These OWL assets can help you develop and refine the arguments inside your writing.
Contributing factors:Stacy Weida, Karl Stolley
Last Edited: 2013-11-23 08:15:41
The thesis statement or primary claim should be debatable
An argumentative or persuasive written piece must start with a debatable thesis or claim. Quite simply, the thesis should be something which people could reasonably have varying opinions on. In case your thesis is one thing that's generally decided or recognized as fact then there's pointless to try and persuade people.
Illustration of a non-debatable thesis statement:
Pollution isn't good for that atmosphere.
This thesis statement isn't debatable. First, the term pollution implies that something isn't good or negative in some manner. Further, all studies agree that pollution is a concern they just disagree around the impact it'll have or even the scope from the problem. Nobody could reasonably reason that pollution is nice.
Illustration of a debatable thesis statement:
A minimum of a quarter of the government budget ought to be allocated to restricting pollution.
This really is one particualr debatable thesis because reasonable people could disagree by using it. Many people may think that this is the way we ought to spend the country's money. Others might believe that you should be investing more income on education. And others could reason that companies, not the federal government, ought to be having to pay to limit pollution.
Another illustration of a debatable thesis statement:
America's anti-pollution efforts should concentrate on independently possessed cars.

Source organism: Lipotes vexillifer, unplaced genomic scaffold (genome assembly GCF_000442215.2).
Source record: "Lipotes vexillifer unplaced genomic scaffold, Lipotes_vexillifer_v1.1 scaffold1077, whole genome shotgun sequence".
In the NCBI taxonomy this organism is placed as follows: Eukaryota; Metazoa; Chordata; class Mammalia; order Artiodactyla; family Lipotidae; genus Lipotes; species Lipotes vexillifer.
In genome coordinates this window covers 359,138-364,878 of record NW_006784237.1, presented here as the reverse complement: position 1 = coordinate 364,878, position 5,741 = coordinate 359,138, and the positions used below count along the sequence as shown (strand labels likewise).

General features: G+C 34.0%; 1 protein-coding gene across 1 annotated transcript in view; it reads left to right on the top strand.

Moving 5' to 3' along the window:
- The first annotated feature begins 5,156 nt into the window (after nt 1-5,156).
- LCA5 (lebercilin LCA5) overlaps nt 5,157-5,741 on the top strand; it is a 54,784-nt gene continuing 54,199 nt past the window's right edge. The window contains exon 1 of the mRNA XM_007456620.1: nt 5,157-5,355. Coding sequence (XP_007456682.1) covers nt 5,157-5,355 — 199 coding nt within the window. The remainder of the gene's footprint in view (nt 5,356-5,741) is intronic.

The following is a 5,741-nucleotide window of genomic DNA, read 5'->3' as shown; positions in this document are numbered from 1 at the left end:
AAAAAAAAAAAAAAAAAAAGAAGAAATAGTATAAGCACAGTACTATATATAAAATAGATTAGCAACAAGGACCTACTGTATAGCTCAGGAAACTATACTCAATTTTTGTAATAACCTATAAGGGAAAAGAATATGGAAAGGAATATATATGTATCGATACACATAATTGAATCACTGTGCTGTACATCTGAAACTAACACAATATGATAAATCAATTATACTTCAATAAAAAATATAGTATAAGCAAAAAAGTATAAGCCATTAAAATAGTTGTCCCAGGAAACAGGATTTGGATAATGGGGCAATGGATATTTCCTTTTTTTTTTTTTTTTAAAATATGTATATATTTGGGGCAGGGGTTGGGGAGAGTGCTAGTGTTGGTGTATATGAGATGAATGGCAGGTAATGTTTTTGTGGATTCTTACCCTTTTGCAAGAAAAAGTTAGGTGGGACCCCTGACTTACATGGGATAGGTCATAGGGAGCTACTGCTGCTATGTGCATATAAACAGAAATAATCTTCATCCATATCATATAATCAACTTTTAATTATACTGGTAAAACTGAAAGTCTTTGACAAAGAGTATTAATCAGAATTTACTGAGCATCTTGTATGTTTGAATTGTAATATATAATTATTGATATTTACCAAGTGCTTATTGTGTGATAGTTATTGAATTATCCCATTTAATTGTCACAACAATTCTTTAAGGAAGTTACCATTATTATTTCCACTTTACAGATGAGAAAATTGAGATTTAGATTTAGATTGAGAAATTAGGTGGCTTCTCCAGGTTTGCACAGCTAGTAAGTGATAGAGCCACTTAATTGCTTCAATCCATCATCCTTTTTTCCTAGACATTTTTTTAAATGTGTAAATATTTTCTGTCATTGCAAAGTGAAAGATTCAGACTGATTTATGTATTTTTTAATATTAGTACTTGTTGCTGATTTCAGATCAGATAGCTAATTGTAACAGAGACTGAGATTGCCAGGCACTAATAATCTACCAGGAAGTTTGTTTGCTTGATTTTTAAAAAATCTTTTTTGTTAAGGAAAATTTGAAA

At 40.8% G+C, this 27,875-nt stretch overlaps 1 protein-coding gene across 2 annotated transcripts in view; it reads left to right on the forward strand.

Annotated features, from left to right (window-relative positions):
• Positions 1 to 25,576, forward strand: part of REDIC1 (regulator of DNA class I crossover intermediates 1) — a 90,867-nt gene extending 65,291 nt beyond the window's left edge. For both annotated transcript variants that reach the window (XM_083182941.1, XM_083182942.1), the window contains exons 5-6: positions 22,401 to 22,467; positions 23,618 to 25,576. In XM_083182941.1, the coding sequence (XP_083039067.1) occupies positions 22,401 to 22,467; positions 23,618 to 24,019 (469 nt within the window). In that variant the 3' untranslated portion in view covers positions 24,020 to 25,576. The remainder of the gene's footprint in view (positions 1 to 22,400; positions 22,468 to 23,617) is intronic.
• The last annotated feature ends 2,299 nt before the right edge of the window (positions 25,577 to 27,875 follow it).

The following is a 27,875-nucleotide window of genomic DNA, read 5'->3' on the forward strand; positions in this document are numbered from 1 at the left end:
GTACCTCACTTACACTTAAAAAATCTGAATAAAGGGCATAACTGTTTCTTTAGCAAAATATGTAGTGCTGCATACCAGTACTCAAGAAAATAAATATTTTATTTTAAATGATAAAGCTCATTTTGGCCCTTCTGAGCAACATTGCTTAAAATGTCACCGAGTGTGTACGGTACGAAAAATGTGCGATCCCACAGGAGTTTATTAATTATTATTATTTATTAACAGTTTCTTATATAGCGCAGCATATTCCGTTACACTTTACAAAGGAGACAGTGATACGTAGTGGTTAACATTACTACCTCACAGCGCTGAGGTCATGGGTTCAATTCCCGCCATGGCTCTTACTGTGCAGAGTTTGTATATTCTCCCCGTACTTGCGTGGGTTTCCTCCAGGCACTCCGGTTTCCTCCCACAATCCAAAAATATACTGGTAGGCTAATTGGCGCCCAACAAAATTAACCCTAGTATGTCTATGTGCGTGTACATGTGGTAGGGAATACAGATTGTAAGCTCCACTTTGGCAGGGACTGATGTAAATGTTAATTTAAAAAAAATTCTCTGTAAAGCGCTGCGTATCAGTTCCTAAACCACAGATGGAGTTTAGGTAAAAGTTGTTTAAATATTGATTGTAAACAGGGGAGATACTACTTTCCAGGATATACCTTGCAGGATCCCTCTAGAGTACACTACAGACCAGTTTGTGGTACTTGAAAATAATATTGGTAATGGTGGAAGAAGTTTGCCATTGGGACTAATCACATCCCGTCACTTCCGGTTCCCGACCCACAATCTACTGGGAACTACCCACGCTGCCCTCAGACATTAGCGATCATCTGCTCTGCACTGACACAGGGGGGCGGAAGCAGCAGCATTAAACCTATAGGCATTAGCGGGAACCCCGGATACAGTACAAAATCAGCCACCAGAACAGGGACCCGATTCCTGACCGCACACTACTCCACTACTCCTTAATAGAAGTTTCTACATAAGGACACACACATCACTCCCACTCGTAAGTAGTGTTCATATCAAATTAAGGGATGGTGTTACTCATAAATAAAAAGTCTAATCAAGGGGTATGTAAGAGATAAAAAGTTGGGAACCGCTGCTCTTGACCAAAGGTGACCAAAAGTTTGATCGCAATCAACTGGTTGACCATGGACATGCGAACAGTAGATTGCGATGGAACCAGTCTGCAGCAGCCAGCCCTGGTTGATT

Within this example there's also room for disagreement between rational people. Some people may think concentrating on recycling programs instead of private automobiles is easily the most effective strategy.
The thesis must be narrow
Even though the scope of the paper might appear overwhelming in the beginning, usually the narrower the thesis the more suitable your argument is going to be. Your thesis or claim should be based on evidence. The larger your claim is, the greater evidence you will have to convince visitors that the position is appropriate.
Illustration of a thesis that's too broad:
Drug abuse is harmful to society.
You will find several reasons this statement is simply too broad to argue. First, what's incorporated within the category "drugs"? May be the author speaking about illegal drug abuse, leisure drug abuse (that might include alcohol and cigarettes), or all purposes of medication generally? Second, how are drugs harmful? Is drug abuse leading to deaths (and it is the writer equating deaths from overdoses and deaths from drug related violence)? Is drug abuse altering the moral climate or leading to the economy to say no? Finally, exactly what does the writer mean by "society"? May be the author mentioning simply to America in order to the worldwide population? Will the author make any among the results on children and grown ups? You will find way too many questions the claim leaves open. The writer couldn't cover all the subjects in the above list, the generality from the claim leaves many of these options available to debate.
Illustration of a narrow or focused thesis:
Illegal drug abuse is harmful since it encourages gang violence.
Within this example the subject of medication continues to be simplified lower to illegal drugs and also the hindrance continues to be simplified lower to gang violence. This can be a a lot more workable subject.